In the same week that a Major League Soccer club president proclaimed that some MLS games are simply too boring to watch, attendance figures for 2009 revealed an alarming drop.
So the question becomes this: Are the two items related?
Are fewer fans going to watch MLS games because the quality of play has been found wanting, or is the drop merely a reflection of the economic downturn?
Attendance was down by more than 20% in Los Angeles, New York and Boston, and by almost as much in Washington, where Kevin Payne, D.C. United's president and chief executive, was slapped with a $5,000 fine by the league for speaking his mind.
Payne, the brother of Galaxy president of business operations Tom Payne, told the Washington Post that the style of some MLS teams, who play not to lose rather than playing to win, is not helping the league.
"There are a lot of games in our league that I can't watch," he said. "The problem in our league isn't who is or isn't in the playoffs; it's that not enough people want to watch our league yet, and we have to convince them that our league is worth watching."
The D.C. United boss overstepped his mark when he named specific teams as being guilty of playing sleep-inducing soccer, something that incurred the wrath of the league office, brought about the fine and also caused Payne to apologize.
But the fact remains that he is correct. There are games in MLS that are unwatchable, far too many of them. And when the click of a television remote can bring the passion and drama of international soccer into the living room, why trudge to an MLS stadium to watch lesser fare?
In fact, were it not for the expansion Seattle Sounders and the MLS-record average of 30,897 fans they attracted to Qwest Field, average attendance leaguewide would have plummeted by 9% rather than by only 2.6%.
With the Philadelphia Union making its debut next season and already selling tickets at a decent clip, and with the economic recovery seemingly taking hold, MLS could turn things around in 2010, but only if it also keeps a closer eye on the product on the field.
Take the cue from Seattle. Its playoff opener against the Houston Dynamo on Thursday night might have ended 0-0, but there was enough on-field incident and commitment from both teams to keep the rollicking crowd of 35,807 on its feet and yelling.
Seattle and Houston had the best defensive records in the league in 2009, but the teams both played to win, providing a game that captivated fans who were there as well as those watching from afar.
That's the formula to follow.
Saving the day
Saturday marked a watershed day for Brad Friedel.
The former UCLA and Columbus Crew goalkeeper made his 200th consecutive English Premier League start for Aston Villa.
It is a a Premier League record. The old mark of 167 consecutive starts was set by England national team goalkeeper David James.
Friedel, 38, soared over that plateau last November and has now extended the string to an almost unapproachable figure.
"I can't see the record ever being broken -- not in my lifetime, anyway," Aston Villa Coach Martin O'Neill told reporters in Birmingham, England, before Friedel on Saturday helped Villa earn a 1-1 tie with Everton and its own American goalkeeper, Tim Howard.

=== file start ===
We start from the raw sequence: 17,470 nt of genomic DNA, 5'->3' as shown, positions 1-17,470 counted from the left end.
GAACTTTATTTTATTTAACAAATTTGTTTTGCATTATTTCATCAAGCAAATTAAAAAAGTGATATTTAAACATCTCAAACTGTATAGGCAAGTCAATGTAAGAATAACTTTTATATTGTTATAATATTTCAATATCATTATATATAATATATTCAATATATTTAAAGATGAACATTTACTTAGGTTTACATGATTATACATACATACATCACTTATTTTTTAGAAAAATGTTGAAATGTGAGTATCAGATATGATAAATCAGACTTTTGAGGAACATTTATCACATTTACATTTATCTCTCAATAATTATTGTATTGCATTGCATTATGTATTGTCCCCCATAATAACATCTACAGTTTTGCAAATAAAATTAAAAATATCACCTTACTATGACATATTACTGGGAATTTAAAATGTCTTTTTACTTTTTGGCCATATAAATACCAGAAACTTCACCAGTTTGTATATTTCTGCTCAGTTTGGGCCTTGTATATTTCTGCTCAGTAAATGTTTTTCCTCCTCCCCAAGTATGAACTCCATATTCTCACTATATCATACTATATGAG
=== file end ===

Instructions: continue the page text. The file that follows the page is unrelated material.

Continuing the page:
"Brad Friedel has been an excellent goalkeeper for a long, long time now," O'Neill said. "I don't think you can play 200 consecutive games and not be good. He has been very influential at the club and on Brad Guzan."
Friedel, the hero of the U.S. run to the quarterfinals of the 2002 World Cup in South Korea and Japan, has played for half a dozen clubs, including Liverpool and Blackburn Rovers, but Guzan, 25, could turn out to be a two-club man.
The former Chivas USA 'keeper is Friedel's understudy at Villa and Howard's No. 2 on the U.S. national team. With Friedel still in top form, Guzan rarely gets a chance, but last week he did and grabbed it in astonishing style.
Aston Villa defeated Sunderland on penalty kicks to advance to the English League Cup quarterfinals. Guzan not only kept Sunderland off the scoreboard for 120 minutes but saved a penalty kick by Trinidad and Tobago international striker Kenwyne Jones in regulation and then saved three penalty kicks in the shootout.
Sunderland Coach Steve Bruce was stunned. "Their goalkeeper's had one of them nights he's going to remember for the rest of his life," Bruce told the Guardian newspaper.
O'Neill was equally effusive.
"He was excellent," he said. "His was a fabulous, fantastic performance. He's got everything, and he's as brave as they come. Friedel has been terrific for us, but Guzan was immense tonight.
"I can't remember the last time a 'keeper saved four penalties, but, by the end, I was almost expecting him to save them."
To give credit where credit is due, it was former Chivas and current U.S. national team goalkeeping coach Zak Abdel who honed Guzan into the player he is and is going to be.
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*--* Team 2009 Avg. 2008 Avg. Difference Seattle Sounders 30,897 -- -- Galaxy 20,416 26,009 -21.5% Toronto FC 20,344 20,120 +1.1% Houston Dynamo 17,047 16,939 +0.6% Real Salt Lake 16,375 16,179 +1.2% D.C. United 16,088 19,835 -18.9% Chivas USA 15,092 15,114 -0.1% Chicago Fire 14,689 17,034 -13.8% Columbus Crew 14,447 14,622 -1.2% San Jose Earthquakes 14,114 13,713 +2.9% New England Revolution 13,732 17,580 -21.9% New York Red Bulls 12,491 15,928 -21.6% FC Dallas 12,441 13,024 -4.5% Colorado Rapids 12,331 13,659 -9.7% Kansas City Wizards 10,053 10,686 -5.9% League 16,037 16,460 -2.6% *--*